Fairview, Utah

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Fairview is a city in Sanpete County, Utah, United States. The population was 1,160 at the 2000 census.

Contents

History

Located at the confluence of the San Pitch River and Cottonwood Creek, Fairview is the largest town in the northeast end of the Sanpete Valley. Founded in 1859, soon after the resettlement of nearby Mount Pleasant, Fairview was one of the first new towns established during the second wave of Mormon settlement in Sanpete County.

Impressed with the possibilities of the area while gathering wild hay there in early 1859, Warren P. Brady and Jehu Cox wrote to Brigham Young asking for permission to create a settlement. The pragmatic church president responded, "If there is water for thirty families, you have my permission." At an organizing meeting held on 1 October 1859 in Mt. Pleasant, James N. Jones was chosen to lead a band of about twenty families interested in the new colonizing opportunity. The town site was surveyed and by the end of 1860 a large log meeting house had been completed to house church, school, and social functions. Rows of poplars were planted, streets were graded, and fences were constructed as Fairview took on the appearance of the ubiquitous "Mormon Village." In 1864 the town obtained a post office and forsook its original name of North Bend in favor of the more descriptive name Fairview, because it "commands an excellent view of the great granary extending south even beyond Manti, thirty miles distant."

During the Black Hawk War of the mid-1860s, some Fairview residents moved to Mt. Pleasant for protection after a few men were killed in deadly skirmishes. Those who remained complied with Brigham Young's instructions to build a fort. By the end of 1866 a thick rock wall ten feet high enclosed the center of town. Within a few years, the conflict was essentially over and aggressive settlement and community development commenced. In the course of the ensuing decade, Fairview's population burgeoned to more than 1,000, making it the fourth largest in Sanpete by 1880. In 1900 and again in 1940 the town exceeded 1,700 people; however in 1980 the population was just 900, ranking Fairview sixth in size among the county's nineteen communities.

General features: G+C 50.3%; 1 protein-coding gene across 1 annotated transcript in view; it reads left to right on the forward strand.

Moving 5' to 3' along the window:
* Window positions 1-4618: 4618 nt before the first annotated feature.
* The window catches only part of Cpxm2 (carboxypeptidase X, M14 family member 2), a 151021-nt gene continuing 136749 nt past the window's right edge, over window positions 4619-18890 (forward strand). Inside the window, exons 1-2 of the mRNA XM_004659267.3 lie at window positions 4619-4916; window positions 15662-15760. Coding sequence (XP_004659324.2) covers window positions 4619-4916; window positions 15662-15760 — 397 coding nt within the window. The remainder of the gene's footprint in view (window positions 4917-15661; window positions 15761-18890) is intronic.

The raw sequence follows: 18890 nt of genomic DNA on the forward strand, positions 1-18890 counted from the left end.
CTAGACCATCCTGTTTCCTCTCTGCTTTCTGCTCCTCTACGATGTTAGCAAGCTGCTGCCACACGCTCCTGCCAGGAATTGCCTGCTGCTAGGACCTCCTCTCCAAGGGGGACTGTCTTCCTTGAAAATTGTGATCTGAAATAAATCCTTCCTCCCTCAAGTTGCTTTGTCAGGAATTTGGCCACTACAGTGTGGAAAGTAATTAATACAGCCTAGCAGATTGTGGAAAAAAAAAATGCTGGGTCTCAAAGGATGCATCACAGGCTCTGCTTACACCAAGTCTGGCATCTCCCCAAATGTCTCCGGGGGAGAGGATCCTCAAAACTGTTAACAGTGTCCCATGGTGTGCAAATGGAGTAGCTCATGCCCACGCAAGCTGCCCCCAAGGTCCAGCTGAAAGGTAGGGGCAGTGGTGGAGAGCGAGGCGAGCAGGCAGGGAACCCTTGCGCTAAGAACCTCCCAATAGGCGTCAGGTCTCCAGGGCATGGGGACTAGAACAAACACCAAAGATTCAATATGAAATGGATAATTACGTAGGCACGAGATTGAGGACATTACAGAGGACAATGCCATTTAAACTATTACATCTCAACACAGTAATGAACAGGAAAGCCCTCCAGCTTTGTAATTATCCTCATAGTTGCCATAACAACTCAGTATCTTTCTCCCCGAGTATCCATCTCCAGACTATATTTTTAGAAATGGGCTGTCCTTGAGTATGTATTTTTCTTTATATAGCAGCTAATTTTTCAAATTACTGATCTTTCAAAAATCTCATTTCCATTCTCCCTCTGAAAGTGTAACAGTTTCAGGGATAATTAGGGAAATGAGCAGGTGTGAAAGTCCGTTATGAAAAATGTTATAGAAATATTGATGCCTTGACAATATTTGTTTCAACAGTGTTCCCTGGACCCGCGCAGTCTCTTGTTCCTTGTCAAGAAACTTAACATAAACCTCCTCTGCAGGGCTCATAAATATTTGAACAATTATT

Fairview shared with its neighboring villages the fact of its Mormon origin and governance, together with its significant ethnic makeup. Yet by 1880 Fairview had the smallest percentage of foreign-born, married adults (50.3 percent) of any of the major towns in a county which averaged 72.2 percent foreign-born. Fairview was distinctive in other ways as well. Initially the "child" of larger Mt. Pleasant, only six miles to the south, Fairview eventually became its rival, competing vigorously for land, water, timber, grazing rights, and a fair share of church and government funds. The town's Mormon bishops sometimes found themselves in the center of bitter disputes with leaders of other communities, much to the dismay of local apostle and stake president Orson Hyde, who was assigned to arbitrate disputes and settle contentions.

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